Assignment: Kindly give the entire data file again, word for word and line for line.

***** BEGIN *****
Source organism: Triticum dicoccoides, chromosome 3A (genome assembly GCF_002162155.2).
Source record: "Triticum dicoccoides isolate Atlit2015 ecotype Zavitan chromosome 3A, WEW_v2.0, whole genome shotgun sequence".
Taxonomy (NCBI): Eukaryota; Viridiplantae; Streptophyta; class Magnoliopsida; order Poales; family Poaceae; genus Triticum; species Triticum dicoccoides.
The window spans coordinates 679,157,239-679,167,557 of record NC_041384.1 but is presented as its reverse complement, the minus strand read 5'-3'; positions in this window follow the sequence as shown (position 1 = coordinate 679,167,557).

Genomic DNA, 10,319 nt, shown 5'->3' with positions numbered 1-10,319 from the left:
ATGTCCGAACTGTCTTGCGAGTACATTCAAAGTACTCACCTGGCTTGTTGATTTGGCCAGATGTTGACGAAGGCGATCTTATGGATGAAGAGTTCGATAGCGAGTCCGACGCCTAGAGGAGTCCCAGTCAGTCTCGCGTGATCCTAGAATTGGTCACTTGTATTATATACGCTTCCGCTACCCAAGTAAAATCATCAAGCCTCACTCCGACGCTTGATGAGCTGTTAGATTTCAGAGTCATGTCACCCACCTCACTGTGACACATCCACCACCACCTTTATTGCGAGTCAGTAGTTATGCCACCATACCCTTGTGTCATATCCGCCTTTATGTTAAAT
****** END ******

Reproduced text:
Source organism: Triticum dicoccoides, chromosome 3A (genome assembly GCF_002162155.2).
Source record: "Triticum dicoccoides isolate Atlit2015 ecotype Zavitan chromosome 3A, WEW_v2.0, whole genome shotgun sequence".
Taxonomy (NCBI): Eukaryota; Viridiplantae; Streptophyta; class Magnoliopsida; order Poales; family Poaceae; genus Triticum; species Triticum dicoccoides.
The window spans coordinates 679,157,239-679,167,557 of record NC_041384.1 but is presented as its reverse complement, the minus strand read 5'-3'; positions in this window follow the sequence as shown (position 1 = coordinate 679,167,557).

Genomic DNA, 10,319 nt, shown 5'->3' with positions numbered 1-10,319 from the left:
ATGTCCGAACTGTCTTGCGAGTACATTCAAAGTACTCACCTGGCTTGTTGATTTGGCCAGATGTTGACGAAGGCGATCTTATGGATGAAGAGTTCGATAGCGAGTCCGACGCCTAGAGGAGTCCCAGTCAGTCTCGCGTGATCCTAGAATTGGTCACTTGTATTATATACGCTTCCGCTACCCAAGTAAAATCATCAAGCCTCACTCCGACGCTTGATGAGCTGTTAGATTTCAGAGTCATGTCACCCACCTCACTGTGACACATCCACCACCACCTTTATTGCGAGTCAGTAGTTATGCCACCATACCCTTGTGTCATATCCGCCTTTATGTTAAAT